Sunday, October 20, 2013


            [Dash the dagger at the Sudra-saint, O right hand, in order that the dead child of the Brahman may be restored to life. Thou art a limb of that Rama who cunningly banished Sita, though she was advanced in pregnancy; how, then, could aught of compassion move thee?]

-          Bhavabhuti’s Uttararamacharita.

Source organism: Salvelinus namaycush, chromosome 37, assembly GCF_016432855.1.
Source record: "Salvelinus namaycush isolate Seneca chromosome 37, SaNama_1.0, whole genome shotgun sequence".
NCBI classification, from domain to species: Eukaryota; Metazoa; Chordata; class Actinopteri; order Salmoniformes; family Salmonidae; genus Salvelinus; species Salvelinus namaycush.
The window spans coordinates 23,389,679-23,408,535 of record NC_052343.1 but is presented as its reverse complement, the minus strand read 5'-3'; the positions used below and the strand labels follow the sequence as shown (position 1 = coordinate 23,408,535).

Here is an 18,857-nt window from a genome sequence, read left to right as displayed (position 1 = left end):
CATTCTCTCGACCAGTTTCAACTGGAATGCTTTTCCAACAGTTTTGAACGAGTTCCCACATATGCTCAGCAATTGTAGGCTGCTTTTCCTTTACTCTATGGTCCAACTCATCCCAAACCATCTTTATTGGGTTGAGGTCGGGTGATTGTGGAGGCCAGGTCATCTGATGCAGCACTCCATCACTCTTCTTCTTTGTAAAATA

There are moments even in the obscure lives of individuals that are unknown to power and fame, when the mind is inextricably caught in the horns of a moral or religious dilemma. No perplexity, however, presents itself to the irresponsible wanderer in life’s desert, whose principles change with the changing hour, and to whom the dictates of conscience and the unwritten laws of duty and righteousness are, and have always been, a dead letter. Only those whose ideals are pure and sublime and whose aspirations point heavenward are in a position to feel the pang inflicted by many a thorn in the pathway of a well-regulated and godly life.